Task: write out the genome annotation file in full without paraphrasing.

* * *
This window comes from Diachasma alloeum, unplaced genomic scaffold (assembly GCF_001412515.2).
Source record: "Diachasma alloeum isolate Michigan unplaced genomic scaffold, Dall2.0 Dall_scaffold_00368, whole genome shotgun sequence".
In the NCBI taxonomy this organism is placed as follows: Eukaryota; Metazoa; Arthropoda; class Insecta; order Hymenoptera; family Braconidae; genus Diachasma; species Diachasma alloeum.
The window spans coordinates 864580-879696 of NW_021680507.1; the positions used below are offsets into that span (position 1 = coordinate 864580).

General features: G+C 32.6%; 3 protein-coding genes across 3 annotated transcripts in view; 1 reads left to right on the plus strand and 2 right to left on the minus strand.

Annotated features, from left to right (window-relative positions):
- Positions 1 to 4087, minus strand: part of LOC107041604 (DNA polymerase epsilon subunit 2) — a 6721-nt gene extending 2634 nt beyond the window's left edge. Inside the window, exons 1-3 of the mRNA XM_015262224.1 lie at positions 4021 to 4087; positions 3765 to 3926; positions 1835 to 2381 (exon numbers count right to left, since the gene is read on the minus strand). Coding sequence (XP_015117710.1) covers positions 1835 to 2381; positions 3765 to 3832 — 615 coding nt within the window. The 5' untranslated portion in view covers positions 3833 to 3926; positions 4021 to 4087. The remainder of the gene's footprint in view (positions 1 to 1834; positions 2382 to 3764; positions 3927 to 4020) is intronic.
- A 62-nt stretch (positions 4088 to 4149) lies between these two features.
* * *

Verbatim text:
This window comes from Diachasma alloeum, unplaced genomic scaffold (assembly GCF_001412515.2).
Source record: "Diachasma alloeum isolate Michigan unplaced genomic scaffold, Dall2.0 Dall_scaffold_00368, whole genome shotgun sequence".
In the NCBI taxonomy this organism is placed as follows: Eukaryota; Metazoa; Arthropoda; class Insecta; order Hymenoptera; family Braconidae; genus Diachasma; species Diachasma alloeum.
The window spans coordinates 864580-879696 of NW_021680507.1; the positions used below are offsets into that span (position 1 = coordinate 864580).

General features: G+C 32.6%; 3 protein-coding genes across 3 annotated transcripts in view; 1 reads left to right on the plus strand and 2 right to left on the minus strand.

Annotated features, from left to right (window-relative positions):
- Positions 1 to 4087, minus strand: part of LOC107041604 (DNA polymerase epsilon subunit 2) — a 6721-nt gene extending 2634 nt beyond the window's left edge. Inside the window, exons 1-3 of the mRNA XM_015262224.1 lie at positions 4021 to 4087; positions 3765 to 3926; positions 1835 to 2381 (exon numbers count right to left, since the gene is read on the minus strand). Coding sequence (XP_015117710.1) covers positions 1835 to 2381; positions 3765 to 3832 — 615 coding nt within the window. The 5' untranslated portion in view covers positions 3833 to 3926; positions 4021 to 4087. The remainder of the gene's footprint in view (positions 1 to 1834; positions 2382 to 3764; positions 3927 to 4020) is intronic.
- A 62-nt stretch (positions 4088 to 4149) lies between these two features.